🏀Assemblyman Sean Kean said an "injustice" was done to Manasquan

🏀Proposed legislation will allow game clock review in playoff games

🏀Reviews would be allowed during playoff games only


A Monmouth County Assemblyman will propose legislation to allow video game-clock review in high school basketball playoff games.

The legislation from Assemblyman Sean Kean, R-Monmouth, which was being drafted Wednesday, is the result of refs disallowing a buzzer-beater by the Manasquan boys basketball team in a semi-final game against Camden.

Despite the NJSIAA admitting it was a bad call, the organization said its rules do not allow use of video for reviews of calls by referees.

Camden went on to defeat Newark Arts High School and win the Division 2 championship.

"Quite frankly, it's not something that we should let go. We should make sure that it doesn't happen to other teams. And that's why I want to go forward with my bill to give coaches the ability to protest the game clock during only championship tournament games," Kean told New Jersey 101.5.

He said that an injustice was done by the NJSIAA to the Manaquan Warriors.

ALSO READ: Season over for Manasquan boys as emergency injunction rejected

Manasquan boys basketball team at NJSIAA Div. 2 championship game
Manasquan boys basketball team at NJSIAA Div. 2 championship game (CBS New York via YouTube)

"Crickets" from the NJSIAA

After apologizing to the Manasquan team, the NJSIAA did not publicly address the matter after it was reviewed by acting Education Commissioner Kevin Dehmer and a Superior Court judge. Dehmer and the judge upheld the NJSIAA's rules.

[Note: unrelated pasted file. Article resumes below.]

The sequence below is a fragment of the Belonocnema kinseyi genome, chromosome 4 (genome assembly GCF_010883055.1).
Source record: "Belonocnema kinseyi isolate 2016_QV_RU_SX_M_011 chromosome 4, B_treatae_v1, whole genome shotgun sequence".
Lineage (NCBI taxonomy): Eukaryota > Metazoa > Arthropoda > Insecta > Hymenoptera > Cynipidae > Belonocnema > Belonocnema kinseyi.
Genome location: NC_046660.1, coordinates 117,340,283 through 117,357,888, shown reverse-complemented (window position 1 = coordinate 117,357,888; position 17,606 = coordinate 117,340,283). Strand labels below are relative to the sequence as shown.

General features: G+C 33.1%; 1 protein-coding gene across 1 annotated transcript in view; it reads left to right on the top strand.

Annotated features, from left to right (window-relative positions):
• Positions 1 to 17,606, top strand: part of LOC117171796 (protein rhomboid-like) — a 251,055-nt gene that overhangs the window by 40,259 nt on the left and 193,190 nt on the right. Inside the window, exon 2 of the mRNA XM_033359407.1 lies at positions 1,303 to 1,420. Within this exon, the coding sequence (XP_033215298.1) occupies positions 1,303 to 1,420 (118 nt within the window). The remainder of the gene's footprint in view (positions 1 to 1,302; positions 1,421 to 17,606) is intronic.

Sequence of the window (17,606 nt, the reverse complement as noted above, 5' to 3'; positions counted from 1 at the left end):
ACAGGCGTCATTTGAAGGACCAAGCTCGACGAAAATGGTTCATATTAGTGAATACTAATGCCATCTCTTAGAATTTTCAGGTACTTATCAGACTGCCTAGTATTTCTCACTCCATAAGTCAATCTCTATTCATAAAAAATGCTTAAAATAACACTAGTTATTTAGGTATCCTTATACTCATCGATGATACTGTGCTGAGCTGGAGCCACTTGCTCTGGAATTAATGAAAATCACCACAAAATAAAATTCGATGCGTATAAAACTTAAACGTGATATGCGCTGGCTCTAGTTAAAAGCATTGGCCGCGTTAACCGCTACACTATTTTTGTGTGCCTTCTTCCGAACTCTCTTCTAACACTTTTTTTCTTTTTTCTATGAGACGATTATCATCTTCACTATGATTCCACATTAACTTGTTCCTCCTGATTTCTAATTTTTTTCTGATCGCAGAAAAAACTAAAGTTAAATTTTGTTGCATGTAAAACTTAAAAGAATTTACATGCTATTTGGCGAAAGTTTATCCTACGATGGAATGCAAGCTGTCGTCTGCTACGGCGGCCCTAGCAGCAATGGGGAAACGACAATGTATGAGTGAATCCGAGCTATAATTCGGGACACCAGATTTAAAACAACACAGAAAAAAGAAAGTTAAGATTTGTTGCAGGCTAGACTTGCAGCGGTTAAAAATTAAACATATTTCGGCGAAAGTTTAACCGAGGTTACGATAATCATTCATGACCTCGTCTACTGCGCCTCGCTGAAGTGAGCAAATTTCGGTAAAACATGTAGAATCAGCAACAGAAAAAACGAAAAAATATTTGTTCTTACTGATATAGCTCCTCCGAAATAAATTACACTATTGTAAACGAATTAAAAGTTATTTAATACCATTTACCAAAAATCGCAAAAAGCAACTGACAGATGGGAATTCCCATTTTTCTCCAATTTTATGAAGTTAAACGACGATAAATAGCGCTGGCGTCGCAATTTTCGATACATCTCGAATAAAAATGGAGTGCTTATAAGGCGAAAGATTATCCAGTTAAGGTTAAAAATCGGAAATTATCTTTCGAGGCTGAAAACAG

"There's still crickets coming from that organization. Are they going to address it internally? They didn't make any kind of commitment publicly about that. They did say 'we made a mistake,' but they didn't say about going forward, how they may take steps to prevent things like that from happening again. So there's a lot of mistrust with regard to that organization."

Kean said that despite the NJSIAA's rule against using video in review of decisions it has been used in the past.

"How can you with any type of credibility, say to the media, or say to the coach of Manasquan or any other coach, how can you say that we never review the videotape, when we know that there was cases where they did just that," Kean said.

Attorney Gerald Clark, who filed the appeals for the Manasquan Board of Education, told New Jersey 101.5 that the NJSIAA's position is wrong.

"They use it frequently to exact discipline and punishment to players and coaches, and their own rules specifically provide for it in this very state tournament situation," Clark said.

ALSO READ: Manasquan/Camden controversy unpacked: What few in
NJ are willing to say

Basketball court after Camden/Manasquan game at Central Regional 3/5/24
Basketball court after Camden/Manasquan game at Central Regional 3/5/24 (Clark Law Firm)

NJSIAA has used video before

The NJSIAA introduced replay review for football in 2018 but ended the program in 2021 after two controversial championship reversals in 2021, according to NJ.com.

Kean acknowledged that athletic matchups are not life or death but says winning a state championship is a big deal.

"They worked hard. They put in a lot of time to be state champs. They were denied that because somebody reversed a bucket that was already called a basket. It wasn't like the ref just made a bad call right off the top. He called it the way he saw it," Kean said.

The memory is tainted for Camden too as they got through on what Kean calls an "asterisk call."

NJSIAA spokesman Michael Cherenson told New Jersey 101.5 in an email the organization "will be considering all options as we move forward."

Report a correction 👈 | 👉 Contact our newsroom

Big Joe's favorite Irish pubs in New Jersey

Big Joe Henry picks his favorite Irish pubs for St. Patrick's Day — or any day of the year.

Gallery Credit: Big Joe Jenry

LOOK: Popular NJ state park campground closed for the 2024 season

A look at all of New Jersey's state park campsites you can reserve, plus one location that will not reopen for the 2024 season.

Gallery Credit: Mike Brant

New Jersey's St. Patrick's Day Parades 2024 (by date)

It's the marching of the green as St. Patrick's Day parades step off all over New Jersey. Dates are subject to change without notice.

Gallery Credit: Dan Alexander

More From New Jersey 101.5 FM